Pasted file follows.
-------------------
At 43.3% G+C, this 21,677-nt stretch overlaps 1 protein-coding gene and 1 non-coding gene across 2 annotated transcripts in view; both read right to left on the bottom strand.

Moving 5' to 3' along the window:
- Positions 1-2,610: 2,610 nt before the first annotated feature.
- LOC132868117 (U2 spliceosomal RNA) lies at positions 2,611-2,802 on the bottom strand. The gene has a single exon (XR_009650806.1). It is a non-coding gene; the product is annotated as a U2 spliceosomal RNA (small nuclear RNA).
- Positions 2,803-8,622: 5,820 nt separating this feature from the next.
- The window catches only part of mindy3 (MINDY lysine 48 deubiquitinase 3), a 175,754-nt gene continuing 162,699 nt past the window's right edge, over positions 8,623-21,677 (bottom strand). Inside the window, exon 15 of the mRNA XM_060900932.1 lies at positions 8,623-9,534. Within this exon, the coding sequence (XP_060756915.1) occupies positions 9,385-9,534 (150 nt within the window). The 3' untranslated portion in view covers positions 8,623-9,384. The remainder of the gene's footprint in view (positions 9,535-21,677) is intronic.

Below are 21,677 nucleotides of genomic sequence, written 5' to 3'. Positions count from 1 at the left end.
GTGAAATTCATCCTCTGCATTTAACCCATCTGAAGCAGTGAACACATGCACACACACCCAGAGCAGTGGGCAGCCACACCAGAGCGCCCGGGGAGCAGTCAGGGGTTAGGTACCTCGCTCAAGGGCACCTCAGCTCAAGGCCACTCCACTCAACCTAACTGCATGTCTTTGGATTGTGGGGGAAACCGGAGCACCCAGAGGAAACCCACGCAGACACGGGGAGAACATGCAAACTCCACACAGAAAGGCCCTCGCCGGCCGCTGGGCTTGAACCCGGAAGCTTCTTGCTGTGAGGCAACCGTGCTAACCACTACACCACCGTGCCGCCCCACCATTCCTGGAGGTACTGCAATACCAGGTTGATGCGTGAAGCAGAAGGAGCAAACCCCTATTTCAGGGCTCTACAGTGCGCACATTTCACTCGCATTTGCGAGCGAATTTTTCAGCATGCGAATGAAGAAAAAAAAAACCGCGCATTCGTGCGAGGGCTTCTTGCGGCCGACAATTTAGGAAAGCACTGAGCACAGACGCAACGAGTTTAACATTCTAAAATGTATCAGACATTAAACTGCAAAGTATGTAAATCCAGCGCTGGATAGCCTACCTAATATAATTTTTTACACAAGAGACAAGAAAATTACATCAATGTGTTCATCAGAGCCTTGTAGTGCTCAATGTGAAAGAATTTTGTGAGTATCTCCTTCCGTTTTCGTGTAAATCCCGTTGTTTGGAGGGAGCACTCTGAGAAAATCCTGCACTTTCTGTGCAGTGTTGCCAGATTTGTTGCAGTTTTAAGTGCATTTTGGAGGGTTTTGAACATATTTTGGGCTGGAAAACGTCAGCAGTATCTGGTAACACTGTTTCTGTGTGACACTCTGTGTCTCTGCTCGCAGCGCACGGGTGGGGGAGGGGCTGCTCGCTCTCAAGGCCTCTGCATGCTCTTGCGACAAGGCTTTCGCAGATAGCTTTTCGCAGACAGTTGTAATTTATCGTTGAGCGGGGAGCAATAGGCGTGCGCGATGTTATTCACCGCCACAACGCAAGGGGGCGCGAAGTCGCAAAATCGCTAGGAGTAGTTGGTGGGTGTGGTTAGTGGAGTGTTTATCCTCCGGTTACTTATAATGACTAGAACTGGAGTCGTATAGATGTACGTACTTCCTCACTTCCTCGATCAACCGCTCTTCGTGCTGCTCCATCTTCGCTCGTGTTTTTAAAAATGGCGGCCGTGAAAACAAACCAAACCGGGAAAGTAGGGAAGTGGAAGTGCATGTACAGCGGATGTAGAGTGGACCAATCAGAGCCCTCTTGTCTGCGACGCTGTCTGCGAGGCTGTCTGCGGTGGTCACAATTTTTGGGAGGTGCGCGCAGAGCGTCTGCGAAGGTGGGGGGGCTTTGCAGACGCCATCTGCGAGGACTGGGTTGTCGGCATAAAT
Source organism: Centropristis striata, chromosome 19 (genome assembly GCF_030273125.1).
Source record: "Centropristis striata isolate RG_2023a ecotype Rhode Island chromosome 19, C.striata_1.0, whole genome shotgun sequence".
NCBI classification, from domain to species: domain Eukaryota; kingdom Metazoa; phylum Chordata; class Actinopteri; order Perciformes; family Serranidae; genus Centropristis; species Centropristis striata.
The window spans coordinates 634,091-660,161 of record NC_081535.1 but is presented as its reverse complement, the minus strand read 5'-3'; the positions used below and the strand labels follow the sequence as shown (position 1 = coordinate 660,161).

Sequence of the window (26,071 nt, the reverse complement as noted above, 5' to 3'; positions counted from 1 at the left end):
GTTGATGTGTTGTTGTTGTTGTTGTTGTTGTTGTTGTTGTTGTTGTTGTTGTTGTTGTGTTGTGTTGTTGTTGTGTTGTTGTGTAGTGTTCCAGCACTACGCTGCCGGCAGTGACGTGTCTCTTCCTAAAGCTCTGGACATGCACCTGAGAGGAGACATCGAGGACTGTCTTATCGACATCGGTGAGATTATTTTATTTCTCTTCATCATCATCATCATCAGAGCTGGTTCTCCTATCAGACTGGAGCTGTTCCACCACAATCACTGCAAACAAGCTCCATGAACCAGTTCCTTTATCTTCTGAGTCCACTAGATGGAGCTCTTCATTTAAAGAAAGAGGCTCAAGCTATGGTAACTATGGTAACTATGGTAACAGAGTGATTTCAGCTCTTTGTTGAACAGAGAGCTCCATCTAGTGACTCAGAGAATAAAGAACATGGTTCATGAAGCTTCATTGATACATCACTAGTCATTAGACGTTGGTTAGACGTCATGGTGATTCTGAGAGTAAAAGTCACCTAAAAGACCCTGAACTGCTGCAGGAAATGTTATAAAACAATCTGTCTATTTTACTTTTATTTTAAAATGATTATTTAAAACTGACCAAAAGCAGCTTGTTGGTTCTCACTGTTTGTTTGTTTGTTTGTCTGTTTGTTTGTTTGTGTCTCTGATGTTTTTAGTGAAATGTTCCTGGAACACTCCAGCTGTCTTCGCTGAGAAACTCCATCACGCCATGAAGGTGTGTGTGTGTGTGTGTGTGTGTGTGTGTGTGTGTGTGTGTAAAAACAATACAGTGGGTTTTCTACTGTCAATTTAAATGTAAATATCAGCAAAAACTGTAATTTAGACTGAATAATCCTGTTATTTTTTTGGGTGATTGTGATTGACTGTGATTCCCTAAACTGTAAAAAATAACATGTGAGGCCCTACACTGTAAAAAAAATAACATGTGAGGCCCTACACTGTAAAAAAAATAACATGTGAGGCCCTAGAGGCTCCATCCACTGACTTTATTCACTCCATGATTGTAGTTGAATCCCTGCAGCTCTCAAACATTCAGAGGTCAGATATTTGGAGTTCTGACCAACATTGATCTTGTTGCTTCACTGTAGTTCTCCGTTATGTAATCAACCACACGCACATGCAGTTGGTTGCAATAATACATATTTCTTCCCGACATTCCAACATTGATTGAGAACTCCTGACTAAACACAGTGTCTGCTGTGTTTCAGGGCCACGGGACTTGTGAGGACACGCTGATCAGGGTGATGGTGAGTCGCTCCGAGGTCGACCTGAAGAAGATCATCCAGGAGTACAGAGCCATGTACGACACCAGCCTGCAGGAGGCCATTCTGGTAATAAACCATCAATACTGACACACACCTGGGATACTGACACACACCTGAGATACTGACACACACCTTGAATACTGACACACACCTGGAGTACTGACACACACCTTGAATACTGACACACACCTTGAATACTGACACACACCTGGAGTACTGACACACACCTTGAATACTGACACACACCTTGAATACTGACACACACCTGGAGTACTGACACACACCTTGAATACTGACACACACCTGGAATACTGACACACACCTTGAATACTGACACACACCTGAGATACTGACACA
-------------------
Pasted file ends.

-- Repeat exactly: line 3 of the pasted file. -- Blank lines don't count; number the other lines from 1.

- Positions 1-2,610: 2,610 nt before the first annotated feature.